Environmental protection

The Western Balkan region has a varied environment – from rivers and coastal lagoons, to wetlands, forests and mountains. This is home to a remarkable biodiversity, which makes the region a unique part of Europe for wildlife and plants.

The EU has been working with the Western Balkans for many years to restore and protect this environment. But this landscape is under threat from climate change, pollution and declining biodiversity.

We need to be bold and we need to act fast – and the new Green Agenda for the Western Balkans does just that. The plan sets out a coordinated and comprehensive way forward, in line with the European Green Deal. The goal? A greener future for all!

What are the challenges? 

As in many parts of Europe, the natural wealth of the Western Balkans is under pressure. Urban sprawl, infrastructure development, over-exploitation of forests and water… are just some of the growing threats. While some progress has been made on protecting natural areas, many challenges remain.

  • Pollution – especially air pollution, which is among the highest in Europe – is taking a toll on human health and having a negative effect on the environment.
  • Lakes and coastal areas suffer from agriculture and urban wastewater discharge. This increases risk of toxic algae, with costs for tourism and fisheries.
  • Land use is changing – agricultural land is being abandoned as people move to the cities and the coasts, causing increasing urban sprawl and loss of habitats. This leads to reduced biodiversity and weaker ecosystem resilience.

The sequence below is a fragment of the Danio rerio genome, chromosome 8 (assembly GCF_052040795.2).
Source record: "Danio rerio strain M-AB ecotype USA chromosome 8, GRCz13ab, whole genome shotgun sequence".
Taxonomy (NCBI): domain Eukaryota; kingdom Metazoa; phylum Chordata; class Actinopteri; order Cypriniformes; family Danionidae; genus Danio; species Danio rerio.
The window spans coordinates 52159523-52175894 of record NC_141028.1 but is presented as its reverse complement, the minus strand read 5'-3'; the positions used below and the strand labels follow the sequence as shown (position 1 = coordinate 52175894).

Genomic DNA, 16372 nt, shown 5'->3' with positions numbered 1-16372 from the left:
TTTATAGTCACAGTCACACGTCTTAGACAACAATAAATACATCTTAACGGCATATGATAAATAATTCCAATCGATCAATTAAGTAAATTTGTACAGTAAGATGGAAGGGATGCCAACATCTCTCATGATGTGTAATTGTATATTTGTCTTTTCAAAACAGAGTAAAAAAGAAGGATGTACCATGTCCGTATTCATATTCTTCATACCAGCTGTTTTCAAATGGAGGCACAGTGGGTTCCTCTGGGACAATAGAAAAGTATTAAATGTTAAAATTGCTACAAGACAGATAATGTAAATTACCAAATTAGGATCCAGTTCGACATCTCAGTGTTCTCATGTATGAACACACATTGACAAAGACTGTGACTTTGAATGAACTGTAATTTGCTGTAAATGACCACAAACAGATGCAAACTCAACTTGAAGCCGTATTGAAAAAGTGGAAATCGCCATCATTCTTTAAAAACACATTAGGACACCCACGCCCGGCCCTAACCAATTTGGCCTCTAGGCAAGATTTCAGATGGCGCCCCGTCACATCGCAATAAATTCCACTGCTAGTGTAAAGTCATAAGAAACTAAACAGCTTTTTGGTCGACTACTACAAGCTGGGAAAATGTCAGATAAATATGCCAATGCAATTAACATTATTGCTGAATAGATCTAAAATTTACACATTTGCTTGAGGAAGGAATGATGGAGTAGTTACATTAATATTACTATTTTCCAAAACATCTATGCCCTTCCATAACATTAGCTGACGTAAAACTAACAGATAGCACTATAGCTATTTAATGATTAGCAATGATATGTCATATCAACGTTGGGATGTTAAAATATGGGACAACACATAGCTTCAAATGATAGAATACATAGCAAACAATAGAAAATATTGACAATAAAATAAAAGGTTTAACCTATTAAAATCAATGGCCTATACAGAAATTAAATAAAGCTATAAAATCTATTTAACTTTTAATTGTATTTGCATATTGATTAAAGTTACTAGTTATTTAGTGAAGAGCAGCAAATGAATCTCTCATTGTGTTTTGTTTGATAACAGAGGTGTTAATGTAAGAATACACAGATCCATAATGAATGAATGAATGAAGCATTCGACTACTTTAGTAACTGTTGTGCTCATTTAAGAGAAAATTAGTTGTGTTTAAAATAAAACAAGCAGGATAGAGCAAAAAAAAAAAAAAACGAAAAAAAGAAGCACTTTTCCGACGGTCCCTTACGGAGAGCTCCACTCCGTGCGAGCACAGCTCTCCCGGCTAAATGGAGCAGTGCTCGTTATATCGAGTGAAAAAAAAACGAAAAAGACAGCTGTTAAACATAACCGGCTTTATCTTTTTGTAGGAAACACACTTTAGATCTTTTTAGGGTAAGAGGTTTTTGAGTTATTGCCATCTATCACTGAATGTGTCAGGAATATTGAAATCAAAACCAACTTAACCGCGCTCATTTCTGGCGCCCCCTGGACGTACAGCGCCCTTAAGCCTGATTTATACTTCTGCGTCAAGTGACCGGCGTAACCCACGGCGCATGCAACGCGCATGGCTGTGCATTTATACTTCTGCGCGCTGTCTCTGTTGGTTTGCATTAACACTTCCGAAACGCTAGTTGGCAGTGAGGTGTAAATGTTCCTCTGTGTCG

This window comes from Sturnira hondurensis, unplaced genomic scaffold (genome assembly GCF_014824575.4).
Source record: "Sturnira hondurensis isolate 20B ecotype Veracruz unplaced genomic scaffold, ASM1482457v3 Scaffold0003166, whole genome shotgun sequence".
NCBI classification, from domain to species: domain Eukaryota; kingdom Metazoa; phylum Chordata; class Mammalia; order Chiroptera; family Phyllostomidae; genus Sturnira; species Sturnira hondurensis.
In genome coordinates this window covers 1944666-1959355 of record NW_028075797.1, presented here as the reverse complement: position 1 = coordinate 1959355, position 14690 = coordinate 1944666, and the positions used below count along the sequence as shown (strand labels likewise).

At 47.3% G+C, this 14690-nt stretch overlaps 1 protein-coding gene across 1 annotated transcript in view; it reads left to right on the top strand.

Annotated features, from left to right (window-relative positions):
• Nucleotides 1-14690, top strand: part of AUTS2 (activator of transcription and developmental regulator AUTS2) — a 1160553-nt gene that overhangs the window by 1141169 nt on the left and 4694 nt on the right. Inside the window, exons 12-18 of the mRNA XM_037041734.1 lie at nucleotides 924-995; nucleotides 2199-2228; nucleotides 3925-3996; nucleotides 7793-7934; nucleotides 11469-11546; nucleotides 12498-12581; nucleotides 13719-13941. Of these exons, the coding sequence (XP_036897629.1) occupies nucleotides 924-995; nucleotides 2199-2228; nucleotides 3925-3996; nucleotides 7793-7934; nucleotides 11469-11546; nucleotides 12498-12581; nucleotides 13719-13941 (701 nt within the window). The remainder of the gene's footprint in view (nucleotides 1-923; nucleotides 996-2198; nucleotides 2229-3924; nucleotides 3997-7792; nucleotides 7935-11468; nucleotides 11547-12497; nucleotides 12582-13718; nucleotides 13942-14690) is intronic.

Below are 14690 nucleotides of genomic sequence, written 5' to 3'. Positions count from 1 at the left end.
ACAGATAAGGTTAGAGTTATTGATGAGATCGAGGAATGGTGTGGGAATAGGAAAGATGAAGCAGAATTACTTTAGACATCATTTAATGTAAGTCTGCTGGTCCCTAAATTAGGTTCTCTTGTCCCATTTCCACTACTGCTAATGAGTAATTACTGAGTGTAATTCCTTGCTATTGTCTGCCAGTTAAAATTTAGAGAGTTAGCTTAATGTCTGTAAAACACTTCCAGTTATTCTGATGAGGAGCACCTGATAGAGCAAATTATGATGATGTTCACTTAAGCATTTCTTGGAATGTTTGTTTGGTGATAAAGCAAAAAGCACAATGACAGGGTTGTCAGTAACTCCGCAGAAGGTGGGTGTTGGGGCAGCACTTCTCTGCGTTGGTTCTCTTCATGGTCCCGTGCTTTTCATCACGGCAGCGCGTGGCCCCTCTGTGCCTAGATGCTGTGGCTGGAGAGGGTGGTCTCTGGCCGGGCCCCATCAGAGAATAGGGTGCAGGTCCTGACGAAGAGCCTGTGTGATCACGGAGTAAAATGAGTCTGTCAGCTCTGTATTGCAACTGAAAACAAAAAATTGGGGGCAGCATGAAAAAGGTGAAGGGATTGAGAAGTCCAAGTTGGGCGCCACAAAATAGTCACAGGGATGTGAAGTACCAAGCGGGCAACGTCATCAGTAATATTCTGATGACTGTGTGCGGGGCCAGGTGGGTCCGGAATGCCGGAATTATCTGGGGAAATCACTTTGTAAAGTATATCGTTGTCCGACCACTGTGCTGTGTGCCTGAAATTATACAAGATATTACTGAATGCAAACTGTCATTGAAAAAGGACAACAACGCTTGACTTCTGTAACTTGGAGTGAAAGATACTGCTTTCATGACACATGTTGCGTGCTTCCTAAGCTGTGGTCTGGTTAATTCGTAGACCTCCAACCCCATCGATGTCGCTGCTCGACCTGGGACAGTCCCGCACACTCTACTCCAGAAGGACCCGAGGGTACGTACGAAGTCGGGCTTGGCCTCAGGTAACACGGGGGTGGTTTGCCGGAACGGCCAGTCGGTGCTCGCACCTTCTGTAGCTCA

• Municipal authorities in towns and cities are struggling to dispose of the increasing amounts of waste generated.

The region’s natural assets need to be safeguarded, not only to protect its environmental wealth but also to harness its great economic potential. Eco-businesses, sustainable tourism, organic food production…are not only good for the environment but generate new jobs, new markets and new business opportunities.

How is the EU responding?

Environmental challenges know no borders. The EU, through a wide range of projects and programmes, has been supporting its Western Balkan partners for many years to improve the environment and resilience to climate change. The sector is a priority investment area under the Instrument for Pre-Accession (IPA) – the funds available to EU candidate countries and potential candidates.

This has brought real results and progress – new waste water treatment plants, flood defences, air quality monitoring systems, modern waste management centres, Natura 2000 protected nature areas, and much more… – bringing real benefits for citizens across the region.

Beyond the large-scale hard investments, the EU supports ‘softer’ measures like environmental education and awareness-raising activities, sharing good practices, as well as ecosystem mapping and protection plans for habitats and species.

The prospect of EU membership also provides an incentive for the Western Balkan partners to adopt new laws on the environment and move closer to EU standards.  Investment goes hand-in-hand with support for reforms to laws that strive for clean air, water and soil.

Improved water and waste water systems for 2.1 million people 2009-2020

640,000 people protected from floods 2009-2020

Ongoing support

But there is no time to lose. We need to place nature more centrally to our growth strategies, to better protect what we have and restore what we have lost. To match the urgency of the environmental crisis, in 2019, the EU launched the European Green Deal– a vast package of measures ranging from reducing greenhouse gas emissions, to investing in cutting-edge research and innovation, to preserving Europe’s natural environment.

And the Western Balkans is on board too, with environmental protection at the heart of the EU’s Economic and Investment Plan for the Western Balkans (EIP). The Plan includes a Green Agenda for the Western Balkans adopted by the Western Balkan regional leaders in 2020. In line with the Green Deal, this offers unparalleled opportunities to work together towards a more sustainable future for the region, with a focus on:

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